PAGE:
Autumn is a truly beautiful season. The turning of the leaves creates a colourful landscape of green, yellow, orange, red and gold. Autumn brings about a lot of change, such as this transformation in the colour of leaves, the emergence of fungal fruiting bodies, the beginning of long migrations for several species, mass eating in preparation for hibernation in others, and a steady decrease in temperature to name a few. In terms of the nature reserve, the influx of wildfowl that descends upon Rutland Water for the winter months is particularly of note.
As winter approaches, autumn will start to disappear, the beautiful coloured leaves will fall to the ground, and the bare branches they leave behind will get covered in frost more and more frequently, and maybe even snow! Due to global warming our winters are much milder than in previous years, but, despite the name, global warming isn’t just about increasing temperatures. The changing climate also brings about more severe weather events, extremes in temperature (both hot and cold) and disruption to the usual phenology of natural events. This means we could see more extreme snowfall or rain, a very cold snap, increased ferocity of storms, changes in the timing of flowering, breeding seasons etc. Anything is possible.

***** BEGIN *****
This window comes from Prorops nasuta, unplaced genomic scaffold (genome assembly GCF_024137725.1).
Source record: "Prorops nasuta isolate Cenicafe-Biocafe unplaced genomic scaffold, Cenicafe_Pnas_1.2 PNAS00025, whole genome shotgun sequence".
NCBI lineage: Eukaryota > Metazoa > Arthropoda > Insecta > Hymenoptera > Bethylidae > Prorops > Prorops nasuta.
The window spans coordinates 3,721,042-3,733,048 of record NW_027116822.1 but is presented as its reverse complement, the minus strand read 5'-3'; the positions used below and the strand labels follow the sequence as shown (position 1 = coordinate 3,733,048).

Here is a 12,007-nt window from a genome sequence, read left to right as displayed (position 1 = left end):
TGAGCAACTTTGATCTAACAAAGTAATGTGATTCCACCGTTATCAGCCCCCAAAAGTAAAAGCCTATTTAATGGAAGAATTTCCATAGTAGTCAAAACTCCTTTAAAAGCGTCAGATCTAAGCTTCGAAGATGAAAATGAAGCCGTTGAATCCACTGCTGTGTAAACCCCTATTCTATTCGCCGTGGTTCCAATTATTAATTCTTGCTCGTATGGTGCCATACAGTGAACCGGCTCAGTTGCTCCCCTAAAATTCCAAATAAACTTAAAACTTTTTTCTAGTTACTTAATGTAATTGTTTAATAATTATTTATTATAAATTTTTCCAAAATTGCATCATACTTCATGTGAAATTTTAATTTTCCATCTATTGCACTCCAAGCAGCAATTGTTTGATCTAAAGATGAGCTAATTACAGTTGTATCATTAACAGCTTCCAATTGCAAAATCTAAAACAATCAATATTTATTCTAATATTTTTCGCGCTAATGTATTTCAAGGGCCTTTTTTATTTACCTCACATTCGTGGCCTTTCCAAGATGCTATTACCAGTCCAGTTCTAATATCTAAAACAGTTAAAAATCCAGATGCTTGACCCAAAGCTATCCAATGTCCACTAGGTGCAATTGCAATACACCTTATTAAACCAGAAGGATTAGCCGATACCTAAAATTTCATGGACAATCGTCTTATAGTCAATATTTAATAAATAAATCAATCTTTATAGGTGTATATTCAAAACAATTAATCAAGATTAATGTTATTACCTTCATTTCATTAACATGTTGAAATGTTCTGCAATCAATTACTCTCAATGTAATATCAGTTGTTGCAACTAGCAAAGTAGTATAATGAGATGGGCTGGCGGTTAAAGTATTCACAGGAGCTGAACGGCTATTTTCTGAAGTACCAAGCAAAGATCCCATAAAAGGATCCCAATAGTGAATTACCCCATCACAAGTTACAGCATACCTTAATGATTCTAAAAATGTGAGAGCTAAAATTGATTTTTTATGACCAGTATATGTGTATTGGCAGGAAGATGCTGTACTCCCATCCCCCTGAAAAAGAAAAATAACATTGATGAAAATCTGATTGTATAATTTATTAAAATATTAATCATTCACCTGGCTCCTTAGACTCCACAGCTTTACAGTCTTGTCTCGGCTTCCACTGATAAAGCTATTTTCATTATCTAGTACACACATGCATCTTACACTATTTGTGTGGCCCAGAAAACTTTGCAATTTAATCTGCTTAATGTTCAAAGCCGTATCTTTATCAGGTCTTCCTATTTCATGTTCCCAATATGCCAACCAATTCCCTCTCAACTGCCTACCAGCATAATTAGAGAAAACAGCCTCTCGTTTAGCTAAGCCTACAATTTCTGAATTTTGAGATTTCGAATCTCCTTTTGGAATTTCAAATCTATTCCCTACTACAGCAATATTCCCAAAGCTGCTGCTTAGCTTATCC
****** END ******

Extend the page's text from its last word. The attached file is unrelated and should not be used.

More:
There is something to enjoy about every season, and to me, the word winter conjures a picture of white landscapes, trees poking their bare arms into grey skies, warm coats, hats, scarves, gloves, thick socks and boots, hot chocolate, crackling fires, and Christmas! There is something nice about wrapping up warm and going outside for walk, then coming in and snuggling up with a hot drink and a duvet on the sofa!
Sometimes winter’s cold clutches can drag on, some don’t like the cold and long for warmer weather. But eventually, and perhaps sooner than is normal, the gentle warmth of spring seeps through and the landscape becomes green once again.